Waiting to hear our resident cuckoo for the first time this year. He's late.

Listening to I Am Oak, particularly the album Nowhere Or Tammensaari.

What has been occupying you lately?

Join me, why don't you? Put together your own 'Happenings' list and let me know where to find it.



As always, the links in this post are NOT sponsored, I'm simply sharing things I like.




Thank you all so much for your encouraging comments on my last post. I can't promise to reply to everyone individually in the comments threads just now - grandbaby cuddles take precedence - but I will always answer questions and respond to those I have no other way of reaching, and the change is only temporary.

13.5.15

62 Waysides: One Tree


A favourite among our many books on trees and woodlands is OneTree, which chronicles the original 'one tree' project. A 170 year old oak, felled on 27th November 1998 at Tatton Park (Cheshire, UK) - was broken up into its constituent parts - sawn timber, sawdust, branches, twigs, bark, leaves - and distributed among over seventy artists, designers, and makers. Two years later the things that they made from the tree were brought together for a touring exhibition ... wood ash glazed pots, woodcut prints, oak charcoal drawings, a rosary of oak wood beads, leather tanned with oak tannins, oak smoked hams, a book, a basket, a yurt frame, a ladder, a foetal stethoscope, carved birds, automata, bowls and spoons, tables and chairs, cupboards and chests and boxes ... it truly was a spectacular collective achievement. But it failed to include anything that exploited the oak tree as a dye plant.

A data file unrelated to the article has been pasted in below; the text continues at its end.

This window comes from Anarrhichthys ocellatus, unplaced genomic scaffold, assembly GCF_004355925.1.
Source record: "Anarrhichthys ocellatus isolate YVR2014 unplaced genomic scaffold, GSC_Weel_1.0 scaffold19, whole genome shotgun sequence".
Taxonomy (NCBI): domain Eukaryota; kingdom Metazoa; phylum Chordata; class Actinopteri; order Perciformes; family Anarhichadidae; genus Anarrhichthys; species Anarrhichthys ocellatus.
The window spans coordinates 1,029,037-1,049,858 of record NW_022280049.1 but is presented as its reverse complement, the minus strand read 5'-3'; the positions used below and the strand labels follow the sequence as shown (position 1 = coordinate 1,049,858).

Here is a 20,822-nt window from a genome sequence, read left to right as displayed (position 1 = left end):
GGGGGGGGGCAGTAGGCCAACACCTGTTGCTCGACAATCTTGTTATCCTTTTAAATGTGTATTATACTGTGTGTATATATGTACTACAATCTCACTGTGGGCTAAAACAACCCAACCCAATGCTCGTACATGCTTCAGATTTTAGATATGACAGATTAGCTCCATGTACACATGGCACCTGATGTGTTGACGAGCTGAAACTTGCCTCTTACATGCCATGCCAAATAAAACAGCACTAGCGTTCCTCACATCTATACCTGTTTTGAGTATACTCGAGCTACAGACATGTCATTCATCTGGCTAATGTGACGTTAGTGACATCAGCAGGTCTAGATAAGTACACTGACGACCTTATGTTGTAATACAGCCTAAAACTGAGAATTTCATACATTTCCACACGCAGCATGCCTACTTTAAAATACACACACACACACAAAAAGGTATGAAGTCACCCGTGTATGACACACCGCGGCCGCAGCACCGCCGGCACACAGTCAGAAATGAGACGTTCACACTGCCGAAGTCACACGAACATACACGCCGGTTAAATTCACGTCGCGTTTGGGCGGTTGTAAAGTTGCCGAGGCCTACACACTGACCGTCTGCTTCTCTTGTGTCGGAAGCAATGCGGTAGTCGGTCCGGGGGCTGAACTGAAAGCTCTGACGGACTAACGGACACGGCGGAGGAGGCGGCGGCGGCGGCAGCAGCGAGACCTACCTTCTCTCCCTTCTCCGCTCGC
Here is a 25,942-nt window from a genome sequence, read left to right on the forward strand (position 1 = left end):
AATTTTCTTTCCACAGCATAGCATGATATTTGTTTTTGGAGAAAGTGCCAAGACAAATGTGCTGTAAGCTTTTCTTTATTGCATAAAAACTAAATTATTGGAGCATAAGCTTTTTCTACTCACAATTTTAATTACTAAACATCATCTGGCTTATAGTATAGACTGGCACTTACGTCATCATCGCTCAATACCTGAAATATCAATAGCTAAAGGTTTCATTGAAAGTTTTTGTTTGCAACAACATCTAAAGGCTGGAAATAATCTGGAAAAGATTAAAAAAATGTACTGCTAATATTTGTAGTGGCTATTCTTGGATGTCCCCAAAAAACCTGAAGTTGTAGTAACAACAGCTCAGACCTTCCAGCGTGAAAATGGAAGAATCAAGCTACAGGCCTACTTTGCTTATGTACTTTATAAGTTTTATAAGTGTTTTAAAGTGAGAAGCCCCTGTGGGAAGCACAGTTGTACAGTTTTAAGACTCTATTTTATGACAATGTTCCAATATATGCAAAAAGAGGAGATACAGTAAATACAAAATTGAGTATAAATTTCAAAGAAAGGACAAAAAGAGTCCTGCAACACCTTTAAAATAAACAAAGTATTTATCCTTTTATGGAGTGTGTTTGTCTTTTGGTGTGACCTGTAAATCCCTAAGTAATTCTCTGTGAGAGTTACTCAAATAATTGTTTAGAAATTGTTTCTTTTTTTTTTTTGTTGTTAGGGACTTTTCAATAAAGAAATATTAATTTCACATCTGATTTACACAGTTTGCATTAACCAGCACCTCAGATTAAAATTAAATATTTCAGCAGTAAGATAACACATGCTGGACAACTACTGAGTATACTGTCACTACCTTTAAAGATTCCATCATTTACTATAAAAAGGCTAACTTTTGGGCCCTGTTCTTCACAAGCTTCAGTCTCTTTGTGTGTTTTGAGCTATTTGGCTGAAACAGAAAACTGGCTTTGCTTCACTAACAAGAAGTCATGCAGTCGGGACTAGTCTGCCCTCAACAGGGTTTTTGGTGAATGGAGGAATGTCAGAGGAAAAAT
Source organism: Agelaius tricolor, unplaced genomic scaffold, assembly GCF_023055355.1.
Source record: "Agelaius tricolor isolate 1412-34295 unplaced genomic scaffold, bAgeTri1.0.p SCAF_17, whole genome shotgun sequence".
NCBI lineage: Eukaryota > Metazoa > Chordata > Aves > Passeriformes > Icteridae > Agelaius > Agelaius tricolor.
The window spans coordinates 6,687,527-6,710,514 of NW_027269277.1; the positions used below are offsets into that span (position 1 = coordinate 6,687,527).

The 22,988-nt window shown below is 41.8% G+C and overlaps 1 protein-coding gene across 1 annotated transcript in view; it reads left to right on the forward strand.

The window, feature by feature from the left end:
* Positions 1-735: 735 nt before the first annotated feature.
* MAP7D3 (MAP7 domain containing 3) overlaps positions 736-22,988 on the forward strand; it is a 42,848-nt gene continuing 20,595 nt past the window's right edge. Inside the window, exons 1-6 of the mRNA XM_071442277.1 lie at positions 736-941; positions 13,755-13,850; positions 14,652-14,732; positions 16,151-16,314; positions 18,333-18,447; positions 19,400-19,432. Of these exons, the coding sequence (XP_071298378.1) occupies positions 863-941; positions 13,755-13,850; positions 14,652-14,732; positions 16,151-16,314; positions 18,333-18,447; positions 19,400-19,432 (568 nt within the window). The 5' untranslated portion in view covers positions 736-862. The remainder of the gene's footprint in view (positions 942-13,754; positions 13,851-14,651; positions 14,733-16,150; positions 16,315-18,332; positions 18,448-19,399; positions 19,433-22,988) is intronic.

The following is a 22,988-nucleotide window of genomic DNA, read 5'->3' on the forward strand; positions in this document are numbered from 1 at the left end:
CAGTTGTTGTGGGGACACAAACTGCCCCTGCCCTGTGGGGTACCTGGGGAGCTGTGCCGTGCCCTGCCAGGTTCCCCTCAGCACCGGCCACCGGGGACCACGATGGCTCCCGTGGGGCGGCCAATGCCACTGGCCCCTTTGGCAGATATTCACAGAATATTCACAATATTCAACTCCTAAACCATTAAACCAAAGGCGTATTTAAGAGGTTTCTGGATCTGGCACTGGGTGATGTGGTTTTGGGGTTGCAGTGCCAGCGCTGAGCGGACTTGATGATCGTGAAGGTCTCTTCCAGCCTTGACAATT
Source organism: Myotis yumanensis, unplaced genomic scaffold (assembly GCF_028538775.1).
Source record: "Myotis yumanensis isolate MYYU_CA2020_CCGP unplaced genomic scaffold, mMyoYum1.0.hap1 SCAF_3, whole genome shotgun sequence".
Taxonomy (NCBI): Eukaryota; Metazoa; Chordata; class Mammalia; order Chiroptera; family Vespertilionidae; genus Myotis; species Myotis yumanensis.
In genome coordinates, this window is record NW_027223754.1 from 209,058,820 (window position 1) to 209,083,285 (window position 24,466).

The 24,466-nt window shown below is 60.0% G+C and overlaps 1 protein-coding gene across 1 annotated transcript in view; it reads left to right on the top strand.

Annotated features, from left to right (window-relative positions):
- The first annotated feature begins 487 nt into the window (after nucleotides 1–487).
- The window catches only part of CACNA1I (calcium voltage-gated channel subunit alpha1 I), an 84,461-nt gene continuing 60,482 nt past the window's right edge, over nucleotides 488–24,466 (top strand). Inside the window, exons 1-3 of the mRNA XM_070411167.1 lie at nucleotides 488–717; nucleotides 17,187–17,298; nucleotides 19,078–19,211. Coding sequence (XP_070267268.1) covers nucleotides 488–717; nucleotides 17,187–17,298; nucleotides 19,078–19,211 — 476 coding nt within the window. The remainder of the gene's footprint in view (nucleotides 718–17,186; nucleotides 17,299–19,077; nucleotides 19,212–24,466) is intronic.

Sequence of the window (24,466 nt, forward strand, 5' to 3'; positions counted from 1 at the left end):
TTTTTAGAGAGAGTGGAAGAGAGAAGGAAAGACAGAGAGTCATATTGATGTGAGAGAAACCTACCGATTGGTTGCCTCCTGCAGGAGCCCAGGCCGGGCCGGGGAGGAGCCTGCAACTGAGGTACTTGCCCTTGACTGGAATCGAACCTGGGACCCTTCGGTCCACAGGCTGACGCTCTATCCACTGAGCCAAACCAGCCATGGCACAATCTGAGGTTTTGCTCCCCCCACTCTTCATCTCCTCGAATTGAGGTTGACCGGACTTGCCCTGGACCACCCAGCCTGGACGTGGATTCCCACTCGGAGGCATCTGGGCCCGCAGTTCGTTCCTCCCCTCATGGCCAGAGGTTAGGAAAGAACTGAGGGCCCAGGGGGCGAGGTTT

If the good folk at Tatton had chosen a cherry tree for their project the outcome would no doubt have been both similar and different ... cherry can also be used for ash glazes, woodcuts, smoking meats, turning, carving, and cabinet making. And its spring leaves and its bark - just a couple of handfuls of each - yield the colours you see here.

1, 3 & 6 cherry bark on pure wool, 7 & 11 Cherry bark on pure wool, modified with iron, 2 & 10 Cherry bark on alpaca/silk, 4 & 5 cherry leaf on pure wool, 8 & 9 cherry leaf on alpaca/silk.
1, 3 & 6 Cherry bark on pure wool, time in dye one, thirteen, and five hours respectively; 7 & 11 Cherry bark on pure wool, time in dye five hours and one hour respectively, modified with iron; 2 & 10 Cherry bark on 80/20 alpaca/silk blend, time in dye five hours and one hour respectively; 4 & 5 Cherry leaf on pure wool, time in dye eight hours and one hour respectively; 8 & 9 Cherry leaf on 80/20 alpaca/silk blend, time in dye eight hours and one hour respectively. All skeins were premordanted in alum.

Pretty huh? And I've still got little idea what to do with them. (See last para.)

Waysides was conceived as a way of seeing. It was also intended as a mapping project. But inevitably the map is, and will remain, most decidedly incomplete. In truth, with such an abundance of dye plants available to me locally it can only be a sampling project. And an aid to the development of a home ground colour palette reflective of my personal aesthetic that I will no doubt return to again and again ... a palette which now includes cherry-bark orange and cherry-bark (and iron) lime green.

True to my original intention I'm treading the earth lightly in pursuit of these hues, and so I only have a short length of each ... best suited to making small things then? My thoughts are turning to amulets and such, made mostly from the pocket filling miscellanea my Waysides walks yield and from scraps of my 'local colour' textiles. Ooh ... must dash ... head's now fizzing with ideas that I need to get down on paper ...

To catch up with the progress of my collaborator in all this, Rebecca, or to read my previous Waysides posts, just follow the links.